Street Trees: Flaws vs Fatal Flaws

Street Trees: Flaws vs Fatal Flaws
Writer’s Question:
Our neighborhood, in south Bellevue, is losing many of its birch trees in the narrow three-foot wide parking strip
between our sidewalks and street. These trees were planted when the neighborhood was built in 1987, and were
probably a poor choice. I promised our home owners association I’d ask some questions regarding reasonable
ideas for replacement trees.
Cass’s Answer:
Almost all trees, like people, have their good and not so-good qualities. Sometimes they have a fatal flaw. If you
do find the perfect tree, it is probably overplanted. If you don’t mind looking at the same trees over and over, it’s
not a problem. I can tell you the perfect tree list is very, very short. To get a good tree, you might have to put up
with some particular flaws.
Everybody falls in love with a different tree, so they are often blind to the fatal flaws of their love. They go for
things like weeping cherry trees and Autumnalis cherries. Almost any ash is in danger of dying when the ash borer
gets here. My very best advice to you is, if two experts advise that you not plant a certain species, pay attention.
DO NOT PLANT is different than saying it has some flaws.
All trees grow way taller and wider than what is stated on the label. The label information is just the trees
average, mid-life size. You cannot stop trees from growing to their full size, or slow them down with pruning.
Believe me, I’ve tried.
Tall or big trees will bust up the sidewalk and road. On the other hand, the so-called small trees have their limbs
down where they interfere with vehicle and foot traffic. Lots of flaws. All trees drop stuff and not just leaves.
If it is a fast growing tree, it often busts up easily and dies young. Then we are sad. Many of the flowering trees
get serious, serious diseases.
Everyone likes long rows of the same species of tree because it looks so great when they do what they do, all at
the same time, like turn red in the fall, or bloom pink in the spring. But these trees are vulnerable to being wiped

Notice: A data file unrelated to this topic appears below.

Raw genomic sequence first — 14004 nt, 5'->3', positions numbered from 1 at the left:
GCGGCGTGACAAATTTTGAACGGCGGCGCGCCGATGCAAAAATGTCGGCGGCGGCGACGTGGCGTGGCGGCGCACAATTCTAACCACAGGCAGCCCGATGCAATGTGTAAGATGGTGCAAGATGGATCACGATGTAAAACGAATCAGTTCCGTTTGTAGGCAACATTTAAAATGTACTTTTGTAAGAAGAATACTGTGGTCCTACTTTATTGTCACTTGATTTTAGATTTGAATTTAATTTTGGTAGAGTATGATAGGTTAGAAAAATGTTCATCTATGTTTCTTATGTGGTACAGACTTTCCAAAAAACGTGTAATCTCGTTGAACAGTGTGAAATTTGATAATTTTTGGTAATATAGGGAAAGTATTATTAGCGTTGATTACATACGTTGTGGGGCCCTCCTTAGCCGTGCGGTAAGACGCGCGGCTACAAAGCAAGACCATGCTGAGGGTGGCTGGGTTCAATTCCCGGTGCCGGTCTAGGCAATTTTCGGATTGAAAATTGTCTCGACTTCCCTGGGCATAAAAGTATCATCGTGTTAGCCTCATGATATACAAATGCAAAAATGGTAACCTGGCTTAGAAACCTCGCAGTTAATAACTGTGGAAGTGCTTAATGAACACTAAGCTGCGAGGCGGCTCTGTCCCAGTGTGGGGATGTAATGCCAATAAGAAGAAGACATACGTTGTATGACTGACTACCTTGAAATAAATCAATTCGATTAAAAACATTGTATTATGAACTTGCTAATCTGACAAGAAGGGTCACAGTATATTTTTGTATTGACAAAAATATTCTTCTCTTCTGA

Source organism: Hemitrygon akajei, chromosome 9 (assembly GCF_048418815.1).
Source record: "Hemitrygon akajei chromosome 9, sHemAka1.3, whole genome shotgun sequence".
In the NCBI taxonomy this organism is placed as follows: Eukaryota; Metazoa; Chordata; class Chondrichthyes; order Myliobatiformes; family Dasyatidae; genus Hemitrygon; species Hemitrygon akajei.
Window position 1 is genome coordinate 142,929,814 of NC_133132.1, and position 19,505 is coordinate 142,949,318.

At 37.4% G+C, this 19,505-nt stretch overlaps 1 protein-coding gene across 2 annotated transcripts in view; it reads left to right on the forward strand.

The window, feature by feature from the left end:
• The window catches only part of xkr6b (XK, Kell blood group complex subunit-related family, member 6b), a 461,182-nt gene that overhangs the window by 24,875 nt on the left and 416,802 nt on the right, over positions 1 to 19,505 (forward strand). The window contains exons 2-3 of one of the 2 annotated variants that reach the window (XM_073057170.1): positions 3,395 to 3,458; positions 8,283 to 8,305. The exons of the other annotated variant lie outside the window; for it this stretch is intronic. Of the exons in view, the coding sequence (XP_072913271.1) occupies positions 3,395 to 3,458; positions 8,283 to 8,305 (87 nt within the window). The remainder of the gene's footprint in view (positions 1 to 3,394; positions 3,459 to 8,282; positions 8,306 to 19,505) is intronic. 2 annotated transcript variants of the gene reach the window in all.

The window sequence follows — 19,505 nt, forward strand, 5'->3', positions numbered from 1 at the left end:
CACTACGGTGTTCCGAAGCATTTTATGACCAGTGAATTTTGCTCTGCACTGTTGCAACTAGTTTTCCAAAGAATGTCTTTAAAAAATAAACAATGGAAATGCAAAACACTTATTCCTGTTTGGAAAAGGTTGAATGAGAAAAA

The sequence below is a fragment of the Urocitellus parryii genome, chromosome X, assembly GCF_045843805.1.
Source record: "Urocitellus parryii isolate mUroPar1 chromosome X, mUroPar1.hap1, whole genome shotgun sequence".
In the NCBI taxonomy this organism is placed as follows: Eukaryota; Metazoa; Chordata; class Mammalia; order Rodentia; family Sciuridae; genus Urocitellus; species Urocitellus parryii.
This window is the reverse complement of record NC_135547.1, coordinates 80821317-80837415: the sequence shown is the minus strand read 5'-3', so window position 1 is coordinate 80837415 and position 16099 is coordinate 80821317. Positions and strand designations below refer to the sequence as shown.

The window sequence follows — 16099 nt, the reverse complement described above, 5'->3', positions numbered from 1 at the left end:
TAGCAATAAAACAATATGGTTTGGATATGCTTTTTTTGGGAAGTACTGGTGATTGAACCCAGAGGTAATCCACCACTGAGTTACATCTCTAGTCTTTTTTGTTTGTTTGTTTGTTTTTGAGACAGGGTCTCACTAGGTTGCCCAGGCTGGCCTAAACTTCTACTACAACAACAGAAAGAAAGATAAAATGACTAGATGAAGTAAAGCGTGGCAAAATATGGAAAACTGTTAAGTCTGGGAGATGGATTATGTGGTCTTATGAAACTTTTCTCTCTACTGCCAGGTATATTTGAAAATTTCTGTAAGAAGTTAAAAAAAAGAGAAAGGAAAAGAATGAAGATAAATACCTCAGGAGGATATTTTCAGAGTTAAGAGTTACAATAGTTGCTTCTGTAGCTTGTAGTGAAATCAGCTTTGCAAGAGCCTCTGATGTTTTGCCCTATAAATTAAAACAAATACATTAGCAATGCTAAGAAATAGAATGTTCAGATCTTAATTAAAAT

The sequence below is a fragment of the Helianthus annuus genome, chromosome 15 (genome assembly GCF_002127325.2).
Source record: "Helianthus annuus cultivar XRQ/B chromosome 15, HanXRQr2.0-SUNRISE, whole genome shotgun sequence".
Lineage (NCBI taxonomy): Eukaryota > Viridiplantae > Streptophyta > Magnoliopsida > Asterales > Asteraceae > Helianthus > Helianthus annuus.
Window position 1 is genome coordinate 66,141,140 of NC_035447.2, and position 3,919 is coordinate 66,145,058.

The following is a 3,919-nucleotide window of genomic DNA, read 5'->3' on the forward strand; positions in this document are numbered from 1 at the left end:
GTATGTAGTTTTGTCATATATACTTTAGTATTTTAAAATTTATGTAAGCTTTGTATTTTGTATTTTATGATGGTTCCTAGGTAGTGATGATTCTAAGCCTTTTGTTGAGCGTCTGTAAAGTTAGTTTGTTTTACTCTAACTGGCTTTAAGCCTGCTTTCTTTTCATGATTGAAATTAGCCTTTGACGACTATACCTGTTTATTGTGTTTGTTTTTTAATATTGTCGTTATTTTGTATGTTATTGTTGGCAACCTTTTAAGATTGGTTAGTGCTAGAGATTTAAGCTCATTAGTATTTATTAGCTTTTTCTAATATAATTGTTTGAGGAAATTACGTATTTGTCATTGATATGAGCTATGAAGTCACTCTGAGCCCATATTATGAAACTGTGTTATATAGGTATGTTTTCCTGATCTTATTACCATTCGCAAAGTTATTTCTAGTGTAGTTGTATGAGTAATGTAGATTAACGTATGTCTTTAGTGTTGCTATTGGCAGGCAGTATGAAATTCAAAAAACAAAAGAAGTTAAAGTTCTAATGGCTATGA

out all at the same time…like the elms of the Midwest, or the ashes currently in mid Nebraska. The American
Chestnut, once common, is now extremely rare. If there is an absolute environmental precept, it would be that
diversity is good. Planting some of this and some of that can look very good too. Green Lake Park has a succession
plan. There are some trees doing something cool in all seasons. They are planted in rotation. With this system, all
the Xs turn red at the same time, all the Ys have pink flowers blooming at the same time, all the Zs have big red
berries in the winter, etc.
I like Laval’s Hawthorn (but it’s flowers stink, like I said, it’s always something). I’ve seen star magnolias that are
grafted on standards that would be good small trees. There might be a narrow Kousa dogwood. It seems to me
there should be some sort of Gingko that would work. If you’ve got wet enough soil and no overhead lines, maybe
a Katsura, but 3 feet is very, very narrow. You should be planting ornamental grasses, or asters, or scented hardy
geraniums, or something besides a tree.
I’m surprised that Bellevue will let you plant a tree in that small of a planting strip. I suspect the city will now have
an approved list. A lot depends on whether or not you have overhead wires.
For more information, any reputable nursery person, or any seasoned designer/arborist on the Plant Amnesty
referral service will have good ideas for you. I would especially recommend tree expert Jim Barborinas at Mt
Vernon’s Urban Forestry nursery. No doubt he has some other cool ideas for trees that will fit the bill.